Thursday, October 22, 2020

In before the lock?

I popped down the A1 a couple of times a fortnight ago with two of my workmates. The first trip to St Abbs Head with Callum was all about catching some ballan wrasse and Callum had his heart set on catching "A big one." having already caught a few smaller ballan wrasse on previous outings he'd had. After walking up to the cliffs from the village we started the session by trying a new mark that proved to be a little tricky to access due to the slightly damp underfoot conditions. Clambering about on damp rocks isn't a great idea down there and the new spot turned out to be fairly shallow and hellishly snaggy, so we headed back up to the path and I took Callum to another mark where I've caught a few decent ballan wrasse in the past. After making our way down a grassy slope and hopping down a few rocks, we found a fairly flat ledge, got comfortable and set up our gear. Fishing light tackle was the approach taken with plan A being dropping blow lug down the side at close range on one hook paternoster rigs. I had my bait in the water first and before Callum had even finished getting setting up I was asking him to net the first ballan wrasse of the day, a nice fish just over a couple of pounds.

As well as their colourful markings and eyes, I love their big juicy lips.

I've never really fished for ballan wrasse on the east coast so late in the year so catching one straight away was a most welcome and pleasant surprise, and made me reasonably confident that we'd catch more. About twenty minutes later Callum got an aggressive bite and hooked the culprit. A big fish quickly had his rod bent over, his drag clicker screaming and his heart pounding. After a few spirited runs towards the kelp the fish was beaten and when it came to the surface I was in position with the net to help Callum land a new personal best ballan wrasse. 

"A big one!" We didn't have scales with us but at 46.5 cm Callum's new PB ballan wrasse was probably just over 4lb.
A cracking fish with some beautiful markings. A fantastic capture on a light rod rated 3-18g as well!

Having accomplished my guiding objective for the day I left Callum to target wrasse and turned my attention to scratching around on the bottom using small hooks baited with chunks of raw prawn to see if I could pick up something unusual. All I managed were about a dozen small coalfish however before a pod of dolphins swam by and after that all action, unsurprisingly, ground to a halt. After a couple of hours with nothing further being caught we headed back to the car. On our way back up the road we decided to pop into Torness Power Station's outflow to target bass and mullet, species Callum had never caught before. The water was pretty coloured up however, and sadly we didn't have any joy ledgering lug worm for bass or free lining bread flake for mullet.

The following day I headed to Coldingham Bay, St Abbs Harbour and then Torness Power Station's outflow with another workmate, Ruaridh. To begin with we scratched around using light gear and small hooks baited with raw prawn but at the first two venues things were pretty slow. At Coldingham Bay we didn't catch anything at all but when we visited St Abbs Harbour we did eventually manage to catch a few fish in the shape of some coalfish, a small cod and also Ruaridh's first ever blenny.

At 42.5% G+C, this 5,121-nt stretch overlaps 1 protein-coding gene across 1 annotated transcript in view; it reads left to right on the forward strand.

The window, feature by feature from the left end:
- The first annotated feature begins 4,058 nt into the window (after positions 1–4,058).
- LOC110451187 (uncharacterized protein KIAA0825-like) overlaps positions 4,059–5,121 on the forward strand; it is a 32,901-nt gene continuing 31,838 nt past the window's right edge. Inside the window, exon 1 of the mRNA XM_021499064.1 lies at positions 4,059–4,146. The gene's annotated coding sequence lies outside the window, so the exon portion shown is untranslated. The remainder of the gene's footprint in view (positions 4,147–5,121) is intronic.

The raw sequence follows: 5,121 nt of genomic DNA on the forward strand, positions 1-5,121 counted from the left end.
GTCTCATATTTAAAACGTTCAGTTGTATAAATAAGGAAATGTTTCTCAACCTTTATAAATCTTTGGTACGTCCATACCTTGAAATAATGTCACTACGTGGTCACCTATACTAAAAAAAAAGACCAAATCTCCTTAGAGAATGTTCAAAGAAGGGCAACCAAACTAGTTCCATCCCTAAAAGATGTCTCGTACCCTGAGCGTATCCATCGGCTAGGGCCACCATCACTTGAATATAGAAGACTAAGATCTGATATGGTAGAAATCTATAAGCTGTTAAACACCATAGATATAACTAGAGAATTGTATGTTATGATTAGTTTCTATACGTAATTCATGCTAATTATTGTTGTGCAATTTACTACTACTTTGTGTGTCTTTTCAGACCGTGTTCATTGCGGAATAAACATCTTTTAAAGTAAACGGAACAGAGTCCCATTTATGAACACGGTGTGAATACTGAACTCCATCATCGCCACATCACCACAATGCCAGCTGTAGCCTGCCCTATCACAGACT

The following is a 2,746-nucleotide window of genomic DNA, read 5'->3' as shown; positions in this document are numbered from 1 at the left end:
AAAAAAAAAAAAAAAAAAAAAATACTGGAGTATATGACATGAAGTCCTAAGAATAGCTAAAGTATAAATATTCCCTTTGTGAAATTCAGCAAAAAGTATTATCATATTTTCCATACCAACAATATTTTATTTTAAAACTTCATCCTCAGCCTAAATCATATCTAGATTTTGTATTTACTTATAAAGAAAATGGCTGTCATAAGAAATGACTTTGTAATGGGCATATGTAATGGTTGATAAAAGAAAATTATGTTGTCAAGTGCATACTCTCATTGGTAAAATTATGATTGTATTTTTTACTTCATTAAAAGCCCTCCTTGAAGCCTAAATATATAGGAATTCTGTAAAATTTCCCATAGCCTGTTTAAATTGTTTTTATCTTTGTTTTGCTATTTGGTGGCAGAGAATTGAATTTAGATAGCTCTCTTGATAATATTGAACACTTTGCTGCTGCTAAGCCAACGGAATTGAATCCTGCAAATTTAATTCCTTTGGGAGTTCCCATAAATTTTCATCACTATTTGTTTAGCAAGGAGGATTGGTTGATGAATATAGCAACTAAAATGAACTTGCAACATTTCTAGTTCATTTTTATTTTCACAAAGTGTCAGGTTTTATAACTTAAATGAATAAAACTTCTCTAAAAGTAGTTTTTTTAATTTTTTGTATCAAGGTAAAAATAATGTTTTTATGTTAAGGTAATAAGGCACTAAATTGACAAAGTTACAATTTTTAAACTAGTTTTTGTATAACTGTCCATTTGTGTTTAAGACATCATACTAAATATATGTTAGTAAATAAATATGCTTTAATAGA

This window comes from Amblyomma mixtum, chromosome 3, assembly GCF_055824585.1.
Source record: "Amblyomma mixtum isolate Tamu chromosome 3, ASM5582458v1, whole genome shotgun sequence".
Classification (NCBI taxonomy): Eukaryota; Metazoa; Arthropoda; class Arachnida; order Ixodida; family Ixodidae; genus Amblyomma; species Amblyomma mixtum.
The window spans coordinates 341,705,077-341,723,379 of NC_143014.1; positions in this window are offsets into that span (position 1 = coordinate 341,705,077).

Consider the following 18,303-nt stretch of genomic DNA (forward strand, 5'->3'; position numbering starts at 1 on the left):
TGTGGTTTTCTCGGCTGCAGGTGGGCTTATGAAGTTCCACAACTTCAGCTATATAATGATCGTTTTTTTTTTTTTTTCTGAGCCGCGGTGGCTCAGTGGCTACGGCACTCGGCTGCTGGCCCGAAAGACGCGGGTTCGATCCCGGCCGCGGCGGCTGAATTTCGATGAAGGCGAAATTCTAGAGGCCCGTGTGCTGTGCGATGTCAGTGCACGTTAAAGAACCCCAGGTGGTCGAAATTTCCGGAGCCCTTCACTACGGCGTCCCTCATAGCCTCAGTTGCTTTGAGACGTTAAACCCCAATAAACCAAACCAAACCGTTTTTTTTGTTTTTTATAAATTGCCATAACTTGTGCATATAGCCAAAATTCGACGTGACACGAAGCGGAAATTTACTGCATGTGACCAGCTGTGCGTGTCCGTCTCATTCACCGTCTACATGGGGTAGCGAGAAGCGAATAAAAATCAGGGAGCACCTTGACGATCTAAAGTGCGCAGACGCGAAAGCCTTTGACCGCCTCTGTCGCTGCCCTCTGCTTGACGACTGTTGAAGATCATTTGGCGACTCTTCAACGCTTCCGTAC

Ruaridh patiently fishing away.
Ruaridh's first ever blenny! I remember catching mine and whilst I've caught hundreds since it still seems like it was yesterday.

After trying a few different areas around the various parts of the harbour we switched to working lures along the bottom in an attempt to catch some flounders but this didn't produce any bites. I then decided to scale down and catch some sand gobies using tanago hooks and after catching a few I also caught a couple of tiny plaice as well on the tiny baits I was slowly twitching along the harbour's sandy flour.

The distinctive orange markings of an adult were absent on this tiny juvenile plaice but the bony nodules running along the head were not.

To finish the day we visited Torness Power Station's outflow. The water clarity had improved a lot over the previous twenty-four hours, and we decided to focus our efforts on catching mullet on freelined bread flake. This method was new to Ruaridh along with the frustrations of using it to try to catch our target. Things were made more difficult by the fact that neither of us had a pair of polarized sunglasses with us but eventually I managed to catch two thick lipped mullet that took my bread and pulled my rod tip over as they felt my hook and swam off into the current.

Frustrating and full of fight. Mullet are great fun.

Sadly, despite his perseverance Ruaridh didn't manage to catch one before it started to get dark, so we called it a day. To his credit he took the constant baiting up only for the fish to steal his bread pretty well and is keen to go back again for another attempt at catching his first mullet so a return trip will be made. Last week the weather wasn’t great for that but the mullet are there all year round so hopefully we'll get back down there at some point. That being said I'm not sure what fishing I'll be doing in the weeks ahead. I’ll have to do any fishing "locally" until the end of October due to the recent travel restrictions introduced in Scotland’s central belt but I have a horrible feeling that before too long some stricter travel restrictions may be put in place that will really  limit my opportunities. I really, really hope I’m wrong.

Tight lines, Scott.

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